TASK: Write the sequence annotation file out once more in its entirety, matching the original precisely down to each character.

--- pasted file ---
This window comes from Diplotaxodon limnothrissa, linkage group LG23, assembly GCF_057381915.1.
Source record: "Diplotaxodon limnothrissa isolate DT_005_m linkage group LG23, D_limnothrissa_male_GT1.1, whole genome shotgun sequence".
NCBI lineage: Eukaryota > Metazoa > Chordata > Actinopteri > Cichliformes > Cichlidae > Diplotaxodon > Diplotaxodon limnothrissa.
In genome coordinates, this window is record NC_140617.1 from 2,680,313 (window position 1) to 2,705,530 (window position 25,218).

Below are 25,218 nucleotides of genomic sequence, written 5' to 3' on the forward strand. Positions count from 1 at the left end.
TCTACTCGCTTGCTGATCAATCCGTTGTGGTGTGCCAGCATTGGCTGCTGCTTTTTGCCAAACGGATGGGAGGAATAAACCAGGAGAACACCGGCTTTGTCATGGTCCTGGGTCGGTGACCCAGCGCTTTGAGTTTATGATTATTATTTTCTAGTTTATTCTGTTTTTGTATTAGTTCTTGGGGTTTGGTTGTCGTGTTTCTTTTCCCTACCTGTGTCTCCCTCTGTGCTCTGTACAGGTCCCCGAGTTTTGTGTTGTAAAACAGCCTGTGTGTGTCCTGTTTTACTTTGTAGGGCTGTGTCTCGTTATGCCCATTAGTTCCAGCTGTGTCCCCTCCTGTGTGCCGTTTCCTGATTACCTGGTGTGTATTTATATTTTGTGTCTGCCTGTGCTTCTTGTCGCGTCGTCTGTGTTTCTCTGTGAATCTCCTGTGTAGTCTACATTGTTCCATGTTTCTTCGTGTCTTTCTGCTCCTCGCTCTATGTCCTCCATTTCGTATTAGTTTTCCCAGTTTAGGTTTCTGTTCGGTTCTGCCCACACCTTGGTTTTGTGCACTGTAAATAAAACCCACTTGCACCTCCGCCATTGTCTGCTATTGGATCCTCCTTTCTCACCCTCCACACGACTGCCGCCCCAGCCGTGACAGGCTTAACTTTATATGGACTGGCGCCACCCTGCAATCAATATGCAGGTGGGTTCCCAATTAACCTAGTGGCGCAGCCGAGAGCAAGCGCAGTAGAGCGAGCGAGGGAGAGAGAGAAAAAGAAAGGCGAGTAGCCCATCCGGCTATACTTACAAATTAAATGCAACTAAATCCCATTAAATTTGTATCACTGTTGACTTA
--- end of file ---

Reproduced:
This window comes from Diplotaxodon limnothrissa, linkage group LG23, assembly GCF_057381915.1.
Source record: "Diplotaxodon limnothrissa isolate DT_005_m linkage group LG23, D_limnothrissa_male_GT1.1, whole genome shotgun sequence".
NCBI lineage: Eukaryota > Metazoa > Chordata > Actinopteri > Cichliformes > Cichlidae > Diplotaxodon > Diplotaxodon limnothrissa.
In genome coordinates, this window is record NC_140617.1 from 2,680,313 (window position 1) to 2,705,530 (window position 25,218).

Below are 25,218 nucleotides of genomic sequence, written 5' to 3' on the forward strand. Positions count from 1 at the left end.
TCTACTCGCTTGCTGATCAATCCGTTGTGGTGTGCCAGCATTGGCTGCTGCTTTTTGCCAAACGGATGGGAGGAATAAACCAGGAGAACACCGGCTTTGTCATGGTCCTGGGTCGGTGACCCAGCGCTTTGAGTTTATGATTATTATTTTCTAGTTTATTCTGTTTTTGTATTAGTTCTTGGGGTTTGGTTGTCGTGTTTCTTTTCCCTACCTGTGTCTCCCTCTGTGCTCTGTACAGGTCCCCGAGTTTTGTGTTGTAAAACAGCCTGTGTGTGTCCTGTTTTACTTTGTAGGGCTGTGTCTCGTTATGCCCATTAGTTCCAGCTGTGTCCCCTCCTGTGTGCCGTTTCCTGATTACCTGGTGTGTATTTATATTTTGTGTCTGCCTGTGCTTCTTGTCGCGTCGTCTGTGTTTCTCTGTGAATCTCCTGTGTAGTCTACATTGTTCCATGTTTCTTCGTGTCTTTCTGCTCCTCGCTCTATGTCCTCCATTTCGTATTAGTTTTCCCAGTTTAGGTTTCTGTTCGGTTCTGCCCACACCTTGGTTTTGTGCACTGTAAATAAAACCCACTTGCACCTCCGCCATTGTCTGCTATTGGATCCTCCTTTCTCACCCTCCACACGACTGCCGCCCCAGCCGTGACAGGCTTAACTTTATATGGACTGGCGCCACCCTGCAATCAATATGCAGGTGGGTTCCCAATTAACCTAGTGGCGCAGCCGAGAGCAAGCGCAGTAGAGCGAGCGAGGGAGAGAGAGAAAAAGAAAGGCGAGTAGCCCATCCGGCTATACTTACAAATTAAATGCAACTAAATCCCATTAAATTTGTATCACTGTTGACTTA